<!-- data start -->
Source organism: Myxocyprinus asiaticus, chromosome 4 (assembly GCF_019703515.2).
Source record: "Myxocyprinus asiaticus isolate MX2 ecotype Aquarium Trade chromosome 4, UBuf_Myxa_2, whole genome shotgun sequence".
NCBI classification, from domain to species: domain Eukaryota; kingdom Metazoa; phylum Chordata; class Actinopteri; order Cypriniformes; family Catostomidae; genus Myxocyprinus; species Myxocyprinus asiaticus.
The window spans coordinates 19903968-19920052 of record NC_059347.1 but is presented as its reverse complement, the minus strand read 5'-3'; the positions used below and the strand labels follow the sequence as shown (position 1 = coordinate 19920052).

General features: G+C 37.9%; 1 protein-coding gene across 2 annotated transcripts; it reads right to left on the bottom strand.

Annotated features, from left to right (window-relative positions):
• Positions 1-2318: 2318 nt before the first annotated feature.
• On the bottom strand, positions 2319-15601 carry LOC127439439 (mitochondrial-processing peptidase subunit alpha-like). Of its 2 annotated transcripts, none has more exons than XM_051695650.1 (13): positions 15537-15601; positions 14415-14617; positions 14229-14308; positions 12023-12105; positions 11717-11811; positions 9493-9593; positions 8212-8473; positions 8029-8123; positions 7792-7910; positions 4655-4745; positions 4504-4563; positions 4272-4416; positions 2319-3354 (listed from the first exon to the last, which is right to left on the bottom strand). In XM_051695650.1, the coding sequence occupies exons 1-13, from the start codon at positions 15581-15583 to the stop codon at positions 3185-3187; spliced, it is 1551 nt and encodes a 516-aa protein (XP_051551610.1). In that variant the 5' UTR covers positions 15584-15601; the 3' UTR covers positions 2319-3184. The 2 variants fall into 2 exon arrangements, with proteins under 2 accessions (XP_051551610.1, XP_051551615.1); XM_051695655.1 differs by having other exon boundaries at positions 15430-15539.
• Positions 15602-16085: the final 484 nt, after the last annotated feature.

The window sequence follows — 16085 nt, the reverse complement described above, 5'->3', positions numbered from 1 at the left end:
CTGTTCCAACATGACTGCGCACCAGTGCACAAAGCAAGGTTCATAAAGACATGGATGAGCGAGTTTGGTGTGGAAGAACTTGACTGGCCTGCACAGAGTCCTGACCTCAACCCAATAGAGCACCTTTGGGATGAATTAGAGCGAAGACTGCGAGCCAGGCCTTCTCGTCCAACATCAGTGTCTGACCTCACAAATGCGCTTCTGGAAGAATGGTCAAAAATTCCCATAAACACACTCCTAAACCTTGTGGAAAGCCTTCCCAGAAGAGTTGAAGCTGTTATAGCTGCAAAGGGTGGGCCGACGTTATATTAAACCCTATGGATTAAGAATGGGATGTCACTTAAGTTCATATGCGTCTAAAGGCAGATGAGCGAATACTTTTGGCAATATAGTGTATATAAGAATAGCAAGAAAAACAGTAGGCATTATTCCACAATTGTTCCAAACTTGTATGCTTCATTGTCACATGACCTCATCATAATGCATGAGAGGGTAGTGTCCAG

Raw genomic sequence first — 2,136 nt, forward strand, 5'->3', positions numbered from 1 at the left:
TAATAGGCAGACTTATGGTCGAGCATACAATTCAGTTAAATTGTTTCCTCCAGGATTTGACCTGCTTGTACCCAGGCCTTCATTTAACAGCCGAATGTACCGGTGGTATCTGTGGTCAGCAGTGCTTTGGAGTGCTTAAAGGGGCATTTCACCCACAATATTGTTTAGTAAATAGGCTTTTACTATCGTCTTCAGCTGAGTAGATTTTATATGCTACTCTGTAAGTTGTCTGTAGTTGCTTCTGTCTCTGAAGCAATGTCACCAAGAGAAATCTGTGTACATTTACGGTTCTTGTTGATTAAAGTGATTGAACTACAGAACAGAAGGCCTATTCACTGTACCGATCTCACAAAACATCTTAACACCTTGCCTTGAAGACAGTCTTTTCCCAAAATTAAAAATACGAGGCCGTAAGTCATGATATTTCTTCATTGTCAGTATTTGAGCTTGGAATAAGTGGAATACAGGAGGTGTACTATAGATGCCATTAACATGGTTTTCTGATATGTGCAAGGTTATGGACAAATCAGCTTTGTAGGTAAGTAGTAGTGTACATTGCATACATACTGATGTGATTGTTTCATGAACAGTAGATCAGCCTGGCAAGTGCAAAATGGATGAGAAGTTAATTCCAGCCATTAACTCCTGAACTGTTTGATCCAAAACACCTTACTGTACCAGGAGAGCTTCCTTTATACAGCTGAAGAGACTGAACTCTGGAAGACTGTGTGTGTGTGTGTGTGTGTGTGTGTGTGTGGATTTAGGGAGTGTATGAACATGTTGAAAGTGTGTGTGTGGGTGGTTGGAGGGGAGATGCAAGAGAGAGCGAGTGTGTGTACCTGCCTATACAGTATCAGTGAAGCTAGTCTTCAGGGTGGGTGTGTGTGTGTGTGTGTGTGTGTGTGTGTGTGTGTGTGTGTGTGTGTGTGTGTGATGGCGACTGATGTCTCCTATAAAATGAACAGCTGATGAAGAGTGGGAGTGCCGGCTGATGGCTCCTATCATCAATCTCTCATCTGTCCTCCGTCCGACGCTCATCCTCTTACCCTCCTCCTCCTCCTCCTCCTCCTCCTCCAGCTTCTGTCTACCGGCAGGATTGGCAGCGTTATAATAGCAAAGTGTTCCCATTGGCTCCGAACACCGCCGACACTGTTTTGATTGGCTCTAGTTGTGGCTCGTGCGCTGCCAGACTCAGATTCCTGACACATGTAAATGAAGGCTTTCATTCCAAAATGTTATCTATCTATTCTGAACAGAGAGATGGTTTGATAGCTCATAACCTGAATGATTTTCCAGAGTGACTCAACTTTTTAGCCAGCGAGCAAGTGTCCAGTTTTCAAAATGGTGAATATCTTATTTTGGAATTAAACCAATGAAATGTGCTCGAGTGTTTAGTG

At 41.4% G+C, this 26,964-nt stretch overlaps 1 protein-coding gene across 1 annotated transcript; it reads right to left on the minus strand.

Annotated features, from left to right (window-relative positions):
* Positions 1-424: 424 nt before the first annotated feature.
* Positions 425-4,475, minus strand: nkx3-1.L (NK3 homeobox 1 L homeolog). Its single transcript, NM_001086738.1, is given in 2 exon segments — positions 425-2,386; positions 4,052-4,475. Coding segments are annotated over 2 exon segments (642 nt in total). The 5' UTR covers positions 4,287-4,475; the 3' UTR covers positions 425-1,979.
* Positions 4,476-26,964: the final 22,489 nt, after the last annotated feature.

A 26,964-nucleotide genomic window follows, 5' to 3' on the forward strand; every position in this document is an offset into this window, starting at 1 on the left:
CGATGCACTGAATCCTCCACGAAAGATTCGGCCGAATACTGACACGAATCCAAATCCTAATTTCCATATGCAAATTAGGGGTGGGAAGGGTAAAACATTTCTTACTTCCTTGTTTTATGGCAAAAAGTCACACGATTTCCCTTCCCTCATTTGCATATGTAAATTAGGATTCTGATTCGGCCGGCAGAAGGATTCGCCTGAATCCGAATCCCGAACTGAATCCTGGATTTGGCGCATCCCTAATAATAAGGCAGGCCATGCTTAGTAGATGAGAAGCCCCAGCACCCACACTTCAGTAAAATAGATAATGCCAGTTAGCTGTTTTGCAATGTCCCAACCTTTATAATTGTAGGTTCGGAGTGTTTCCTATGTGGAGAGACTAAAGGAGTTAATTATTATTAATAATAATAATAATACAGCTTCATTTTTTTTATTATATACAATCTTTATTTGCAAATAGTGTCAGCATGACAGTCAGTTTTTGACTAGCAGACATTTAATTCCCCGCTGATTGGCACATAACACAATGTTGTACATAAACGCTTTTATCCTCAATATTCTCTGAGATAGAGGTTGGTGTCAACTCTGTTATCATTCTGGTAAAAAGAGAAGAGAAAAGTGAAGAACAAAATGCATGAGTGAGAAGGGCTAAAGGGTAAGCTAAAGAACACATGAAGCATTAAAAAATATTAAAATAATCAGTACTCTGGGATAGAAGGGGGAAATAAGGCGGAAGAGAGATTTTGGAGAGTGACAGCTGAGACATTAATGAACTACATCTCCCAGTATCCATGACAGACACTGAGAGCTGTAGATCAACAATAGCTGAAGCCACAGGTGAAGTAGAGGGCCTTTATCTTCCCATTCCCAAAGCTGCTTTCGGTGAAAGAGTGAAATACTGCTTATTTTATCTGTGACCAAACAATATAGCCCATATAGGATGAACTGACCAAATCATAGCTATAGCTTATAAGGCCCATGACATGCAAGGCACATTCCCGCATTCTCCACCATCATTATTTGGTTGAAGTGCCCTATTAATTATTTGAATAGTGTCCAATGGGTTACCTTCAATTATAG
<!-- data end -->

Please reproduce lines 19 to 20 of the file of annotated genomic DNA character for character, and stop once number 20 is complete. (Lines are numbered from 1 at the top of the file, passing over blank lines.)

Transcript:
A 26,964-nucleotide genomic window follows, 5' to 3' on the forward strand; every position in this document is an offset into this window, starting at 1 on the left:
CGATGCACTGAATCCTCCACGAAAGATTCGGCCGAATACTGACACGAATCCAAATCCTAATTTCCATATGCAAATTAGGGGTGGGAAGGGTAAAACATTTCTTACTTCCTTGTTTTATGGCAAAAAGTCACACGATTTCCCTTCCCTCATTTGCATATGTAAATTAGGATTCTGATTCGGCCGGCAGAAGGATTCGCCTGAATCCGAATCCCGAACTGAATCCTGGATTTGGCGCATCCCTAATAATAAGGCAGGCCATGCTTAGTAGATGAGAAGCCCCAGCACCCACACTTCAGTAAAATAGATAATGCCAGTTAGCTGTTTTGCAATGTCCCAACCTTTATAATTGTAGGTTCGGAGTGTTTCCTATGTGGAGAGACTAAAGGAGTTAATTATTATTAATAATAATAATAATACAGCTTCATTTTTTTTATTATATACAATCTTTATTTGCAAATAGTGTCAGCATGACAGTCAGTTTTTGACTAGCAGACATTTAATTCCCCGCTGATTGGCACATAACACAATGTTGTACATAAACGCTTTTATCCTCAATATTCTCTGAGATAGAGGTTGGTGTCAACTCTGTTATCATTCTGGTAAAAAGAGAAGAGAAAAGTGAAGAACAAAATGCATGAGTGAGAAGGGCTAAAGGGTAAGCTAAAGAACACATGAAGCATTAAAAAATATTAAAATAATCAGTACTCTGGGATAGAAGGGGGAAATAAGGCGGAAGAGAGATTTTGGAGAGTGACAGCTGAGACATTAATGAACTACATCTCCCAGTATCCATGACAGACACTGAGAGCTGTAGATCAACAATAGCTGAAGCCACAGGTGAAGTAGAGGGCCTTTATCTTCCCATTCCCAAAGCTGCTTTCGGTGAAAGAGTGAAATACTGCTTATTTTATCTGTGACCAAACAATATAGCCCATATAGGATGAACTGACCAAATCATAGCTATAGCTTATAAGGCCCATGACATGCAAGGCACATTCCCGCATTCTCCACCATCATTATTTGGTTGAAGTGCCCTATTAATTATTTGAATAGTGTCCAATGGGTTACCTTCAATTATAG